I want you to close your eyes and dream about Thailand with me. As I’ve mentioned before, during the 90s I owned an adventure travel business focused on Southeast and South Asia. I spent many months poking around the hidden corners of Laos, Burma, Vietnam, India, Nepal, Bhutan……but there is one place that I can truly call my home-away-from-home: Thailand.
As the gateway to Southeast Asia, Thailand is easy to navigate, has unbelievably friendly people, a great diversity of interesting sights, stunning countryside and, most importantly, the best food in Asia. Hands down. Sorry to you Indiaphiles or Vietnamists, I believe the Thais have it. Food is such an inextricable element of the culture in Thailand, much like in Italy it dominates much of the experience. Also like Italy, Thai food is quite regional: from seafood and spicy curry in the South, to grilled meats and papaya salad in the Northeast. They’ve borrowed the best influences from their neighbors, incorporating elements of Malay, Indian, Chinese and even Burmese traditions into their culinary fabric.
Today’s journey takes us to a Burmese influenced dish called Khao Soi. Let us start with our old friend Wikipedia:
Khao soi or Khao soy (Thai: ข้าวซอย) is a Burmese-influenced dish served in northern Laos and northern Thailand, especially Luang Prabang and Chiang Mai, respectively. In northern Laos, this dish is a soup made with wide rice noodles, coarsely chopped pork, tomatoes, fermented soy beans, chillies, shallots, and garlic, then topped with pork rind, bean sprouts, chopped scallions, and chopped cilantro. In northern Thailand, it is a soup-like dish made with deep-fried crispy egg noodles, pickled cabbage, shallots, lime, nam prik pao, and meat in a curry-like sauce containing coconut milk. The curry is similar to that of yellow or Massaman curries but is thinner. Some recipes use Massaman curry in the dish. Though northern Lao people have a special way of preparing this dish, different versions of it can be found at Lao restaurants. It is popular as a street dish eaten by Thai people, though not frequently served in Western Thai restaurants.
So, let’s get on to the dream sequence. It’s a hot day in the Chiang Mai. Lunch time. (Khao Soi is a lunch dish, as are most noodle fare – so stop ordering Pad Thai for dinner – in fact, stop ordering Pad Thai at all, there are so many other better Thai noodle dishes – but that’s another post). We’re on a motorbike poking around the city, exhaust and dust kicks up from thousands of other motorbikes clogging the streets. Under a hot tin roof there is a gaggle of people seated on plastic chairs hovered over big bowls, slurping up noodles buried under hunks of stewed meat and crunchy, pickled veggies. The steam from a curry-rich, sweet and savory broth billows into their faces and all you can think about is the Thai word “Hom”, which means aromatic.We park our bike on the shoulder and take a seat. The sound of Thai people chattering can resemble crickets or cicadas in the jungle (if you’ve never heard this sound click here to listen) – it is cacophonous, yet soothing at the same time. We order startlingly cold Singha Beer. We wait for our Khao Soi. It can take a while, so maybe a few beers are in order. Our heads start to swim a little bit in anticipation of something exquisite and numbed by the Singha. Maybe it takes so long for the soup to arrive because you have to get mentally prepared. Khao Soi is best served relaxed.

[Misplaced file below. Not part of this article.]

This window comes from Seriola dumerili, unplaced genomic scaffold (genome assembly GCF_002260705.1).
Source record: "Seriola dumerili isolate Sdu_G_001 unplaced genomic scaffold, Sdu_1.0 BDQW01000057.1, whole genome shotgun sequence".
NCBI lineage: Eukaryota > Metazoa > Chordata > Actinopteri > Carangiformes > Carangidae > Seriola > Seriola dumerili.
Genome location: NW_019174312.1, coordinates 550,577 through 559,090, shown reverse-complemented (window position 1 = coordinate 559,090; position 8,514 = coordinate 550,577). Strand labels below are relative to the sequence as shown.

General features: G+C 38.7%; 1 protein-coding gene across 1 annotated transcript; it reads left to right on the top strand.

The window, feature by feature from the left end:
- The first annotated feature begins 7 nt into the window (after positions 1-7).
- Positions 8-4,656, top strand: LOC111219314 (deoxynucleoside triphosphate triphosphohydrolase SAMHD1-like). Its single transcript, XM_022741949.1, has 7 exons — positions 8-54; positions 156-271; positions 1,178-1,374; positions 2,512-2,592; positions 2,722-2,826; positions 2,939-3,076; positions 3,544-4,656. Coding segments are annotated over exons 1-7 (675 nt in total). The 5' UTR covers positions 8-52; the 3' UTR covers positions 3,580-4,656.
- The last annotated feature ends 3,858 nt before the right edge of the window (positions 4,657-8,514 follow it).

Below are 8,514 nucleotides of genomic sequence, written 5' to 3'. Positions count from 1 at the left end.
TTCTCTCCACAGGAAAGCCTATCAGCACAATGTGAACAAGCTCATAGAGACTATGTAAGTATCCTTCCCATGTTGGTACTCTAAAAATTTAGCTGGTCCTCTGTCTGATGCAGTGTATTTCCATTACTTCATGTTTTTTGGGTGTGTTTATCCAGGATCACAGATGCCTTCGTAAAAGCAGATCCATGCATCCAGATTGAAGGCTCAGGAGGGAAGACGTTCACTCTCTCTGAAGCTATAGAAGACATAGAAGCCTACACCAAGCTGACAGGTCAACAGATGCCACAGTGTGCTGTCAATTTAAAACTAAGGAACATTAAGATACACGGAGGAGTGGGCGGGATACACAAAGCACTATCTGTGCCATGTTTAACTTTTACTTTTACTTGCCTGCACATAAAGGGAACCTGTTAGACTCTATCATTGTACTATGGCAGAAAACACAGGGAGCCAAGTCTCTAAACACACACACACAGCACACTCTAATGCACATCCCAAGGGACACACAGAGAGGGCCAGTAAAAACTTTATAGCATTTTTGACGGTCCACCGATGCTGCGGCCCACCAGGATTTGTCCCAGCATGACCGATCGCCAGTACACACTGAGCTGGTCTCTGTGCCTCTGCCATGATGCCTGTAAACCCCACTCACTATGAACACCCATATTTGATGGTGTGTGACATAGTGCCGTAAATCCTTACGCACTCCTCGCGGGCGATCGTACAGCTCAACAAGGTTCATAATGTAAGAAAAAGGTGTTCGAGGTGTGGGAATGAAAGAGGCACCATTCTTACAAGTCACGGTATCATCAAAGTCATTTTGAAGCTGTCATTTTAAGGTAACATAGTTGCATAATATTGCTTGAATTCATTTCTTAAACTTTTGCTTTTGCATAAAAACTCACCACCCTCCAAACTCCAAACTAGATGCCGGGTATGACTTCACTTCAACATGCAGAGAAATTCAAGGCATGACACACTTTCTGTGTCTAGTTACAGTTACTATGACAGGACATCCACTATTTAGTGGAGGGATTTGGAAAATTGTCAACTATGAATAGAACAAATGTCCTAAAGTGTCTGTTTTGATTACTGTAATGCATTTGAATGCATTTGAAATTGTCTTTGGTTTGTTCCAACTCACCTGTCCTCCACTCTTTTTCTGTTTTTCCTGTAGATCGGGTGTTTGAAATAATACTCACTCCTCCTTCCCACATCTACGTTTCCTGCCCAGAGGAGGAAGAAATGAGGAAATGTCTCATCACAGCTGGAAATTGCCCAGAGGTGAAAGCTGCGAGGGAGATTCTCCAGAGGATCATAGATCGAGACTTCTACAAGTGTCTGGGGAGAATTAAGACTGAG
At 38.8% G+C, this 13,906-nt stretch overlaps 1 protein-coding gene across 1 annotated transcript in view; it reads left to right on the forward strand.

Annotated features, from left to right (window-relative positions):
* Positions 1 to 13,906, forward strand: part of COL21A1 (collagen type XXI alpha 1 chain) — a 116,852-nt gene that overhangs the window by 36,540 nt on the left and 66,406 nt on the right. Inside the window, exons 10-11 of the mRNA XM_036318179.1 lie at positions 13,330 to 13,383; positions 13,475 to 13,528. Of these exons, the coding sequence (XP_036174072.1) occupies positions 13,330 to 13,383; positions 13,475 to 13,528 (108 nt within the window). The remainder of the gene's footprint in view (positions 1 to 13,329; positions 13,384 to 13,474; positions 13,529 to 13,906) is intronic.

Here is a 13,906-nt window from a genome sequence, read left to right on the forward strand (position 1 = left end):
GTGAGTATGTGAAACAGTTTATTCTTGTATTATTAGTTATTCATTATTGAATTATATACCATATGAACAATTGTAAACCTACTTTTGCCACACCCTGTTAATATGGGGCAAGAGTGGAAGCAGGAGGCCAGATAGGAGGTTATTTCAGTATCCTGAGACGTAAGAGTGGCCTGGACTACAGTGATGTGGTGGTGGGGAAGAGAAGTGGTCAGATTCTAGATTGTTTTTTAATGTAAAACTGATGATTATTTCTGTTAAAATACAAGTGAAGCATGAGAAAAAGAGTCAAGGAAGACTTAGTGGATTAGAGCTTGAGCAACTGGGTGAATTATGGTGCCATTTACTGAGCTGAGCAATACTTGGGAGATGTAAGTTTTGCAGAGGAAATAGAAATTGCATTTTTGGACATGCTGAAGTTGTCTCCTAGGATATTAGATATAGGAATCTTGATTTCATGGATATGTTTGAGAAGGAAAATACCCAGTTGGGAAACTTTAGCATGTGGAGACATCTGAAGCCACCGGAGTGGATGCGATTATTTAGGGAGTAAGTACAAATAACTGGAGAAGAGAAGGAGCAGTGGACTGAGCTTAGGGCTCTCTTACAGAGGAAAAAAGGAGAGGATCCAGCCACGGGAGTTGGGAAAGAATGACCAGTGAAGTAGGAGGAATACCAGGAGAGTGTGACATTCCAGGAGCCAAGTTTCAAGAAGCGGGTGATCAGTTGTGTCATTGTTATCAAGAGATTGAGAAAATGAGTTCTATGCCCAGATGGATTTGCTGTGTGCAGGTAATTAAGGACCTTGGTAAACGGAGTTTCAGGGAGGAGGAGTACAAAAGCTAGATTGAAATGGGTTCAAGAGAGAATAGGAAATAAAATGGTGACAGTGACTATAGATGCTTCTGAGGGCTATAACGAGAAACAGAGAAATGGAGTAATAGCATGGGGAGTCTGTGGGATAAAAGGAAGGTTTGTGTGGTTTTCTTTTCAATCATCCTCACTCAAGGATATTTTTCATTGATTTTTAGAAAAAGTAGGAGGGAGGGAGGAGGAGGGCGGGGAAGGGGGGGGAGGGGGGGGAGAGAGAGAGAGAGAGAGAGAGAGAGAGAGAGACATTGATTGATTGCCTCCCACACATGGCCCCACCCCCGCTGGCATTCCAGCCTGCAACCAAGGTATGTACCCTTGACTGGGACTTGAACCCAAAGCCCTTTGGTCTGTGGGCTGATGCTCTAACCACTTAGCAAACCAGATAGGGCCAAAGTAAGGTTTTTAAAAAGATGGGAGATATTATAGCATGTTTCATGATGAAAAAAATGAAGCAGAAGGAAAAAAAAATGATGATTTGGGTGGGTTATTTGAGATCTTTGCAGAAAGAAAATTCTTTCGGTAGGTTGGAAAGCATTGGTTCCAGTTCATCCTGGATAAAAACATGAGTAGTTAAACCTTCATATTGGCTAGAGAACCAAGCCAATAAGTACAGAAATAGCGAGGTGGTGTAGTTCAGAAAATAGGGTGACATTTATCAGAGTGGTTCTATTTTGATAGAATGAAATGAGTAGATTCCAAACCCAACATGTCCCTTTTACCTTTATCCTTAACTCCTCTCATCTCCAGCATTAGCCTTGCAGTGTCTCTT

At last the bowls arrive. Thai are big fans of self-seasoning. Khao Soi has a specific lineup: sour picked veggies, roasted chili paste, lime and raw shallots. We play with the seasoning, adjust for spiciness and begin to pray over the bowl. Crunchy noodles that sit on top and when mixed with the broth and the wet noodles, add a contrast that defines Khao Soi, to me. The meat is fall-off-the-bone tender (chicken or beef or both) and has absorbed the flavor of this powerful broth. An occasional bite of a veggie or shallot adds another layer of texture an flavor that evokes a smile or a nod. We scoop the coconut broth with our spoons in tandem with our noodle and meat foraging. We start to sweat. Ahhhh.
Nothing follows a spicy, heady, noodle fest like a Thai massage. It is almost essential to unscramble your body and brain. In San Francisco, you can have them both, within a block of each other. Last week I received a text from the owner of Grand Pu Bah: “Hello! I have Northern-style spice curry noodle today. Cheer!!!”. I text back: “Khao Soi??!!!”. It’s a special that shows up on the menu rarely and is unlike any of their other ‘refined’ Thai dishes. It’s rustic and raunchy – just like you’ll find on the streets of Chiang Mai. If you have a chance to track this special down, don’t miss it! And…….Suchada Thai massage is 1/2 block down the street. Ahhhh.